In high school, Lujendra Ojha hoped he might one day invent a time machine. A science-fiction fan, he was fascinated with ideas about string theory, multiple universes and time travel.
Ojha hasn't cracked those mysteries yet, but he did discover something else otherworldly: possible flows of saltwater on Mars.
The 21-year-old is a co-author of a new study in the journal Science suggesting that there is liquid water during warmer seasons on Mars. If it's there, this water probably would be briny, because studies have shown that Mars' surface is salty.
A native of Kathmandu, Nepal, Ojha has always been fascinated by mountains, especially since several of the world's tallest are in his country. He combined his interest in physics and geology by majoring in geosciences at the University of Arizona.
The Mars discovery came out of an independent project he was doing with professor Alfred McEwen, lead author of the new study published in Science. Their collaborator, University of Arizona researcher Colin Dundas, was interested in gullies on Mars, which may be remnants of past water activity. The researchers were looking for seasonal changes in those gullies.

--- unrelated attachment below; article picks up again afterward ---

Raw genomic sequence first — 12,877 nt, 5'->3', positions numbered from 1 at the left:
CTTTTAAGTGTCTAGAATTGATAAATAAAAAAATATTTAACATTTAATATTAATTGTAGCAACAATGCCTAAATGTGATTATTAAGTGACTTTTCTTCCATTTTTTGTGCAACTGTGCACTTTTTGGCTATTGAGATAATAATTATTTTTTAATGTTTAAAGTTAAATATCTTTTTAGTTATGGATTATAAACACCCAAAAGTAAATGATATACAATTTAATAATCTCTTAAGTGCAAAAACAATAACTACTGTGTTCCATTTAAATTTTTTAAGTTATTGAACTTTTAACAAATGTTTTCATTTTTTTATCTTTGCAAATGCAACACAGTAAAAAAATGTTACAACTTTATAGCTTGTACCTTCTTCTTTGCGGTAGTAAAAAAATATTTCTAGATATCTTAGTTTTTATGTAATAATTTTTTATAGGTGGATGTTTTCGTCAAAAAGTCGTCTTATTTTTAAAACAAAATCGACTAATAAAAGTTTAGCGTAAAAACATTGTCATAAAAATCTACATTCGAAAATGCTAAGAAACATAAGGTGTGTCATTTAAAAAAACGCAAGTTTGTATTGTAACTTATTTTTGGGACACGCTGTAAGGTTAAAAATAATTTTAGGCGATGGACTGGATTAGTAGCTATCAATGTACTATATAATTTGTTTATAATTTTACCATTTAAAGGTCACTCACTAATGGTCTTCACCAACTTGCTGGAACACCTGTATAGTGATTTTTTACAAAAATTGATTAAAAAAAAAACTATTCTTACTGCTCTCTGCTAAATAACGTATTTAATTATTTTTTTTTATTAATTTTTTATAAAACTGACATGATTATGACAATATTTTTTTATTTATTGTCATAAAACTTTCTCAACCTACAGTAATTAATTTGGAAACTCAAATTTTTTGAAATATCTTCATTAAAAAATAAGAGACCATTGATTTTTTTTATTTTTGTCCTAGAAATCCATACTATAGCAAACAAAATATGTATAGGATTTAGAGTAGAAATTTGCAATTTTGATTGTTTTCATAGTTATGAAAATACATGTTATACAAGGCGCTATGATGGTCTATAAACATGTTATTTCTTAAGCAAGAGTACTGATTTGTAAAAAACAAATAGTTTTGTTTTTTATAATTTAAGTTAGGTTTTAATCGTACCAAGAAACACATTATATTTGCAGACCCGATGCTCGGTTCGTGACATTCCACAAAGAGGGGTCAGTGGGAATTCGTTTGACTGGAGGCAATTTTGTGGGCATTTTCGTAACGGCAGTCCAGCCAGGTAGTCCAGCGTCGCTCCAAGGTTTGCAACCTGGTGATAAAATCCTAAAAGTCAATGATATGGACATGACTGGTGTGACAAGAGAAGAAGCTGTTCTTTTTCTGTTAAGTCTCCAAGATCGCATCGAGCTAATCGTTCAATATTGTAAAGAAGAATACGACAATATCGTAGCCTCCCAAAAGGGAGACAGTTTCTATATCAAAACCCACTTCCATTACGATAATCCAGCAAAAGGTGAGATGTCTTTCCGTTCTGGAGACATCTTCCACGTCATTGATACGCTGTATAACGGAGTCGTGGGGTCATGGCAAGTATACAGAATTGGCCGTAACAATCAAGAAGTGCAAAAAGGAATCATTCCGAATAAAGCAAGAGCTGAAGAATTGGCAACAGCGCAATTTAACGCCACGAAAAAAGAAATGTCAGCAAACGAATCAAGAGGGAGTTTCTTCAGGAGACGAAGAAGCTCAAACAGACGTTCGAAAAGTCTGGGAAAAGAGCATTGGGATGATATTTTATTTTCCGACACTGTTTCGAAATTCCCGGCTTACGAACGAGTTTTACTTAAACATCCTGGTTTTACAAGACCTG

Using a computer algorithm to examine images taken in the same crater as the gullies Dundas had examined, Ojha removed visual distortions, such as shadows, from images of a crater taken at different points in time. With that technique, he compared the images to identify the changes over time.
That's how Ojha noticed irregular features in the crater that weren't related to the gullies.
"When I first saw them, I had no idea what it was. I just thought it was a streak made by dust or something similar," he told CNN on Thursday after a NASA news conference. "It was a lucky accident."
It took McEwen's team months of research to figure out what it could be. In fact, scientists say, Ojha had found the first evidence of finger-like features on the slope of the crater that could be liquid briny water on Mars, although scientists do not know for sure. The source of this water could be below the surface, but that has yet to be determined, Ojha said.
"There's going to be years of research put into this to even prove that this is definitely a proof of water. And from that, we can move on: OK if this is water, what are the chances that life could be in these kinds of surroundings?" he said.
As for life on Mars, Ojha has his fingers crossed.
"That would be exciting. That’s kind of like the holy grail of science: To find our neighbor, to find life on some other planet," he said.
Ojha will graduate next year but isn't sure what's next - perhaps graduate school.